CO2 Emissions Reach an All-Time High
The Scientific American references a report by the Global Carbon Project declaring that carbon emissions have reached an all-time high.
The rise comes after a three-year period in which emissions remained mostly flat —providing hope to some climate activists that global carbon emissions had reached their peak. The increases in 2017 and 2018 seem to suggest otherwise.
Despite this globally gloomy news, the “Trump administration is expected to roll back an Obama-era rule requiring new coal plants to slash carbon emissions, a move that could crack open the door in coming years for new plants fired by the fossil fuel,” writes The Straits Times.
China emits twice as much carbon dioxide as the US. Japan in turn spits about one quarter. If the world’s cargo ships were counted as a nation, it would be the sixth-largest producer, outputting a fifth of what the US emits, or between 2.2% and 3% of global emissions.
Maersk, the world’s largest shipping company with 20% market share, recently set a goal to be carbon neutral by 2050. To reach that goal, the company plans on building an entirely new class of carbon-neutral cargo ships.
Twelve Thai gamblers who lost all their money in Poipet tried to reenter Thailand by climbing a fence, since they had given their passports to the casino as collateral. Border authorities fined the gamblers between US$3 and US$15, a small fraction of the maximum penalty, about US$54, for entering illegally.
The dirty dozen seem to have dodged their Cambodian creditors on the cheap. But they may have inadvertently contributed to the black market, where valid passports are traded for thousands of dollars. Fake passports go for only a few hundred.
Twenty years ago, in the wake of the historic handover of Hong Kong from Britain to China, the value of a Hong Kong passport was very much in question. Today though, Hong Kongers travel visa-free to 150 countries. That makes the Hong Kong passport the world’s 13th most “powerful” passport, up from 18th last year.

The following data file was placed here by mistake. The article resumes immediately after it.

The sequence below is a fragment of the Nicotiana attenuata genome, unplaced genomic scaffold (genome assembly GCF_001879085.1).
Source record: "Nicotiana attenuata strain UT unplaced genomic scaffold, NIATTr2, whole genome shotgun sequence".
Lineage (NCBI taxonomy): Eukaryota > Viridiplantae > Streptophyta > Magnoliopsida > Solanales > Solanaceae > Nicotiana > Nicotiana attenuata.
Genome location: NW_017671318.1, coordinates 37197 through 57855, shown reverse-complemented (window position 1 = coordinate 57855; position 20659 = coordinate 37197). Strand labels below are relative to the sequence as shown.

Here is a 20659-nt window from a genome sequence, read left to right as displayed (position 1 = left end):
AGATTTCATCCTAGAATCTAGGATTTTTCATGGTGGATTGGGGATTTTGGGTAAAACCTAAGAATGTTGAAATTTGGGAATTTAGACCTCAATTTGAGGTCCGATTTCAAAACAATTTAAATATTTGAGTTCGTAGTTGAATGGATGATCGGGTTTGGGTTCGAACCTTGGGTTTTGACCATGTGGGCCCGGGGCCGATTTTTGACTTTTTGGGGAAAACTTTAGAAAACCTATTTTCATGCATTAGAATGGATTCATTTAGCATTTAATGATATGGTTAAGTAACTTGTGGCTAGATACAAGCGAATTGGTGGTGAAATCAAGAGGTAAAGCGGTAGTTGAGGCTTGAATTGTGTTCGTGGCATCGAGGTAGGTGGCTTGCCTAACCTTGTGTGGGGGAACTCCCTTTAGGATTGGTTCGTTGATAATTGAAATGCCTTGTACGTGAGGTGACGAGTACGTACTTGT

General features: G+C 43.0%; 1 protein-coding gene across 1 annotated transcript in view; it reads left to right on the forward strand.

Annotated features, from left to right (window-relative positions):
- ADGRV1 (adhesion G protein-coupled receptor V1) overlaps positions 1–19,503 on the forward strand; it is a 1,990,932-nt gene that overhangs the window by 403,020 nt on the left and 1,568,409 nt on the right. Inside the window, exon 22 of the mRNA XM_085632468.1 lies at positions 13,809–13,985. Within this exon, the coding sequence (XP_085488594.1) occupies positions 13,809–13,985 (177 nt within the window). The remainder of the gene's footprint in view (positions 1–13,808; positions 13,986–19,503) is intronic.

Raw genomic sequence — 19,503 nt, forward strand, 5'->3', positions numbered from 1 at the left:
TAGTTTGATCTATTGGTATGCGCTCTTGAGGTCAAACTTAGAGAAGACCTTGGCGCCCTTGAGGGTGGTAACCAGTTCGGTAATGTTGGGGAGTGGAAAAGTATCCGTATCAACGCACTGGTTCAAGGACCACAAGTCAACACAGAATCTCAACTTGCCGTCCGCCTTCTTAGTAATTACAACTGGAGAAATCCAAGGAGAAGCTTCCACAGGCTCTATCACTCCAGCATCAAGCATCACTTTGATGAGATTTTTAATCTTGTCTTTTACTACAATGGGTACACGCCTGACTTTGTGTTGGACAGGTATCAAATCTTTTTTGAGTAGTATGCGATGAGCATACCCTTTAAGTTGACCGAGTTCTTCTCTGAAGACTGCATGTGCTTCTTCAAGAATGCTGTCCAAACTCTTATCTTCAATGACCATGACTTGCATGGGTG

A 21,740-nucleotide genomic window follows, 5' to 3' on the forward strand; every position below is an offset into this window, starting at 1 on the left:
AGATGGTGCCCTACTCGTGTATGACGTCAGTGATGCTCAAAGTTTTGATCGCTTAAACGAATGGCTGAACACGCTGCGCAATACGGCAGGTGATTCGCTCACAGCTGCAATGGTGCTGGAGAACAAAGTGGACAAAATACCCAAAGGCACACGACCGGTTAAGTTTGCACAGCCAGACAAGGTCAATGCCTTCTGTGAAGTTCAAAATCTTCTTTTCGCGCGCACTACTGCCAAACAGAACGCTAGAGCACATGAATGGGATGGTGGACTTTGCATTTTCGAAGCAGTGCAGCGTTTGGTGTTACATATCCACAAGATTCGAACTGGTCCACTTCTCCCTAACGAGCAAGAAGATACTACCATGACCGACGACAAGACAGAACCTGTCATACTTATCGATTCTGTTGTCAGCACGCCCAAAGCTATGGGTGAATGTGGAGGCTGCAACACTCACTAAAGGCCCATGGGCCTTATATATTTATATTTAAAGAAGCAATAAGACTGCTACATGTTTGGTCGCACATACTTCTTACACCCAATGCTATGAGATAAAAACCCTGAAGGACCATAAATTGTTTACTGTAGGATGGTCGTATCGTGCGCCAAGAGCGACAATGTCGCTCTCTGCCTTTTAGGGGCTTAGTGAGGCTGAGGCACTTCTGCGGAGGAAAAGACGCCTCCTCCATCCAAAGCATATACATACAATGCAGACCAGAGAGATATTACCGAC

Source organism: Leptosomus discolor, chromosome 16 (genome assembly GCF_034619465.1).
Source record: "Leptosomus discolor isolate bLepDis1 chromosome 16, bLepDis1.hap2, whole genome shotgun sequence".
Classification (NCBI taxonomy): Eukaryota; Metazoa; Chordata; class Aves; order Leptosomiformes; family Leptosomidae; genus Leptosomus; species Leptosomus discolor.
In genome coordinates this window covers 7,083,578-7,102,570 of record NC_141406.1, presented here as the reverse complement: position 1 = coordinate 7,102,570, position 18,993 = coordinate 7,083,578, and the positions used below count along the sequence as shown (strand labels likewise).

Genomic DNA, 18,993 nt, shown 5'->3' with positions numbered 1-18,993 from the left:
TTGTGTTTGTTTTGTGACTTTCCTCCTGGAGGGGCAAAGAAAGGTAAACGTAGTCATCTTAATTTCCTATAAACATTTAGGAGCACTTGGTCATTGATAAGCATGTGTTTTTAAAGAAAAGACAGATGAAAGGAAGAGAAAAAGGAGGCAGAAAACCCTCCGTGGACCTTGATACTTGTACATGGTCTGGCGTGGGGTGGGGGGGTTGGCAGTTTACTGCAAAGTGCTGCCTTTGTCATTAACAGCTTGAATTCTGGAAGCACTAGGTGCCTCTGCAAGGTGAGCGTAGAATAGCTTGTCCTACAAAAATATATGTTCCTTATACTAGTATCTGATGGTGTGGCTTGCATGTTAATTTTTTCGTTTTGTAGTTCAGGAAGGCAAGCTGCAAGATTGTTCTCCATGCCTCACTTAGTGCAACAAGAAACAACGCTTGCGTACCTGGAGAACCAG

According to the Passport Index website, the Cambodian passport ranks 72. Twenty countries allow Cambodians visa-free travel. Another 38 offer visas on arrival.
Deep in the shadow economy, illegal workers live with abuse, torture
Cambodians make up a sizable number of domestic workers in Malaysia, and many work in the informal economy, without legal status.
[L]ack of legal protection for people with illegal status means they are open to abuse.
For the most part, abuse cases tend to go unreported because illegal migrant workers either have little awareness or feel they are without rights altogether
The new Malay administration is amending up to eight labour laws with the aim of extending protection to migrant workers.
Migrant workers are among the most under-represented marginal groups in the country, and they carry a third-class status stemming partially from the negative depiction of these communities as economic vagrants who push locals out of jobs and depress wages.
Tovi Lehmann, a researcher and entomologist at the National Institutes of Health, lead a group of scientists to study mosquito movements. The group pioneered the use of balloons with sticky surfaces to catch and determine mosquito flight patterns and habits. The research was done in western Africa.
The scientists ultimately caught more than 3,000 mosquitoes, says Lehmann, and over forty different species, representing more than half of the different mosquitoes that reside in Mali. By looking at wind speeds for a given night to calculate the density of insects moving through the area, Lehmann extrapolated this number to conclude many millions of these mosquitoes traverse the high Malian skies at night.
No word if Southeast Asia’s mosquitoes have the same migratory habits, or fly as high as 300 meters, but the research is useful for efforts to control and eventually eradicate malaria.
Dengue fever cases in Cambodia topped 15,000 this year. Dengue is also spread by mosquitoes.
Being a Journalist in Cambodia
Reporters Without Borders, the journalism advocacy group, has produced a two-part video featuring Radio Free Asia journalists Yeang Sothearin and Uon Chhin, who were arrested on espionage charges in November 2017.
The pair was released in August after nine months in pre-trial detention. But charges have not been dropped and they are still awaiting trial.
See part 2 tomorrow.